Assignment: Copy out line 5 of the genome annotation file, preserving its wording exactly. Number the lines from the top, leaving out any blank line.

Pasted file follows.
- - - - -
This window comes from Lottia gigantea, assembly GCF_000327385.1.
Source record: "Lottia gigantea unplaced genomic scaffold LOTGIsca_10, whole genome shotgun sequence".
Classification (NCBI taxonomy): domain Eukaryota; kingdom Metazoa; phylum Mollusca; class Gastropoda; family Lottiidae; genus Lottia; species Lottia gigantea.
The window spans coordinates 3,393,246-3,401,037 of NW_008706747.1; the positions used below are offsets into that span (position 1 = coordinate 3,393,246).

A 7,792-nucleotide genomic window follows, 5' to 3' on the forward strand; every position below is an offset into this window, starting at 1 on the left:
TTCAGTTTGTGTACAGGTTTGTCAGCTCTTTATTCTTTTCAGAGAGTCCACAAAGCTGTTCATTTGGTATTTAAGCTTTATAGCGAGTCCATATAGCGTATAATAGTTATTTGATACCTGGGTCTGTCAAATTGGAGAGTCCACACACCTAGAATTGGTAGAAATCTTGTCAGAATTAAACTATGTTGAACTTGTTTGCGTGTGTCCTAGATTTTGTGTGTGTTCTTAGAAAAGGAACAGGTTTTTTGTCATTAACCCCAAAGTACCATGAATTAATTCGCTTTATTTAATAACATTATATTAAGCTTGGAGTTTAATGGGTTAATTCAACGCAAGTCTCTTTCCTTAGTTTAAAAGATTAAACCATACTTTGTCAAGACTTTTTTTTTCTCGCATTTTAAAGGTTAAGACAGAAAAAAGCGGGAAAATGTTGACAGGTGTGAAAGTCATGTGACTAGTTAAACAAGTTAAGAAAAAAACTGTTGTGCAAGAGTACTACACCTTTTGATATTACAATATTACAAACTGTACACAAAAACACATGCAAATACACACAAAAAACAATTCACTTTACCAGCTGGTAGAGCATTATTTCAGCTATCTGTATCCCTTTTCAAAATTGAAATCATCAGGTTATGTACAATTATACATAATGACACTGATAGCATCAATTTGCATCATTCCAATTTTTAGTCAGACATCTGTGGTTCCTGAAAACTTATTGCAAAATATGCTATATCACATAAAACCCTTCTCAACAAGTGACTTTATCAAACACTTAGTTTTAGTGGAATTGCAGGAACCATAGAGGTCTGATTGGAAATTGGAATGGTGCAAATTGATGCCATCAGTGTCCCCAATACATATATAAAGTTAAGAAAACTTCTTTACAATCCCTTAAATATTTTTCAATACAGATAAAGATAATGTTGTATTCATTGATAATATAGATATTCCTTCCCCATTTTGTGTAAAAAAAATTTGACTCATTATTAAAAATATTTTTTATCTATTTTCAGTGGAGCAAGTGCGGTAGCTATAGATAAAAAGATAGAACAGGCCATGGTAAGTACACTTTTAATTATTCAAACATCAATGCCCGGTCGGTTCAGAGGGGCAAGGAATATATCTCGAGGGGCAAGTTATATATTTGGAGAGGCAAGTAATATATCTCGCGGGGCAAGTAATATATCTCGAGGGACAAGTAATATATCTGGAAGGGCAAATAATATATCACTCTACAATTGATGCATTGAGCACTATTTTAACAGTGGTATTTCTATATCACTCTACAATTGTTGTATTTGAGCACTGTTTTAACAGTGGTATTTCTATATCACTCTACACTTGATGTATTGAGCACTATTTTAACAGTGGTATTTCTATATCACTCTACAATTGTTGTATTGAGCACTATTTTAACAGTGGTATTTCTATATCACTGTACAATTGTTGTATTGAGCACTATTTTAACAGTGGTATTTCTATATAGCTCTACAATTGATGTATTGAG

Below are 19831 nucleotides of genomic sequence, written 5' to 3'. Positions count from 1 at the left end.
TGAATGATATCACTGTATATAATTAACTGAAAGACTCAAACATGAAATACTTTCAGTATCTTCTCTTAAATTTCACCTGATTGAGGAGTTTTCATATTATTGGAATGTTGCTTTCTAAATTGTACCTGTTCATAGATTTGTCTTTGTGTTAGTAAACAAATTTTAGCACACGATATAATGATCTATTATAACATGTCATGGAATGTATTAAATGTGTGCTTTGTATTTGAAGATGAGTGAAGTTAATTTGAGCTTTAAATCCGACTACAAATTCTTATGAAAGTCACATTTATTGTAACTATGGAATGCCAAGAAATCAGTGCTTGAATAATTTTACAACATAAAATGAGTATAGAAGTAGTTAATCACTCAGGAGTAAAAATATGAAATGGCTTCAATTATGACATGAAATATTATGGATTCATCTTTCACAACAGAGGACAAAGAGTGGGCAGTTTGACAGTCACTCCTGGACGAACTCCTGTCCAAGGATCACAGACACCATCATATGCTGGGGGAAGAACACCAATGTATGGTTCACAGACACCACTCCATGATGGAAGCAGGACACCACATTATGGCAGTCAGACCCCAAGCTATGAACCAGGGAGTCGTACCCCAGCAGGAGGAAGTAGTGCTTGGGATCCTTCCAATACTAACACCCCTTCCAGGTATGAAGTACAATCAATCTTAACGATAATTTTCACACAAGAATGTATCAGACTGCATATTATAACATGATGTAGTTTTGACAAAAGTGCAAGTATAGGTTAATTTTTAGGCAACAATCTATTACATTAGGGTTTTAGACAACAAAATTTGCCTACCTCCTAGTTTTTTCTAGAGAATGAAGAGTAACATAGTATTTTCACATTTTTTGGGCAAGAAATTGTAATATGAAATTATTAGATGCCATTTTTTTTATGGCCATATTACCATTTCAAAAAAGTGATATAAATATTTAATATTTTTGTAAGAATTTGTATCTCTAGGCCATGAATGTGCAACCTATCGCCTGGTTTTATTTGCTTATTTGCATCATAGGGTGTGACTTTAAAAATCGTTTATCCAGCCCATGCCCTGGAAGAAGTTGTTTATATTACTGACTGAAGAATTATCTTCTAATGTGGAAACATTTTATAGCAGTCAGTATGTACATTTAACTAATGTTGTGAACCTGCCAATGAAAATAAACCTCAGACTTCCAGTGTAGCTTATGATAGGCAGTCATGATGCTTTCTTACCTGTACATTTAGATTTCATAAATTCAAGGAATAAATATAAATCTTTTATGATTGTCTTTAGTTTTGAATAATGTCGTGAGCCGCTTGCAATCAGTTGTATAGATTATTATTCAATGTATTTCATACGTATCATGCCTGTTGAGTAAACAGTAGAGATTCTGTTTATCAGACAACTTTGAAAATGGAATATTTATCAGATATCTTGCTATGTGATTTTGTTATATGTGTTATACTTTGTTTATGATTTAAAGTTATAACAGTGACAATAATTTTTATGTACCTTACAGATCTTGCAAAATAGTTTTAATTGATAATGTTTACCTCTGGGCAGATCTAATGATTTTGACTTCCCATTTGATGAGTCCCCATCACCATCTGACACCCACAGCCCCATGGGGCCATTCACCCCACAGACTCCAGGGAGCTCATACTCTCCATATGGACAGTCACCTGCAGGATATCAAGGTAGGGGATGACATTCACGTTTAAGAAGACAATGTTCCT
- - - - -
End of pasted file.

A 7,792-nucleotide genomic window follows, 5' to 3' on the forward strand; every position below is an offset into this window, starting at 1 on the left: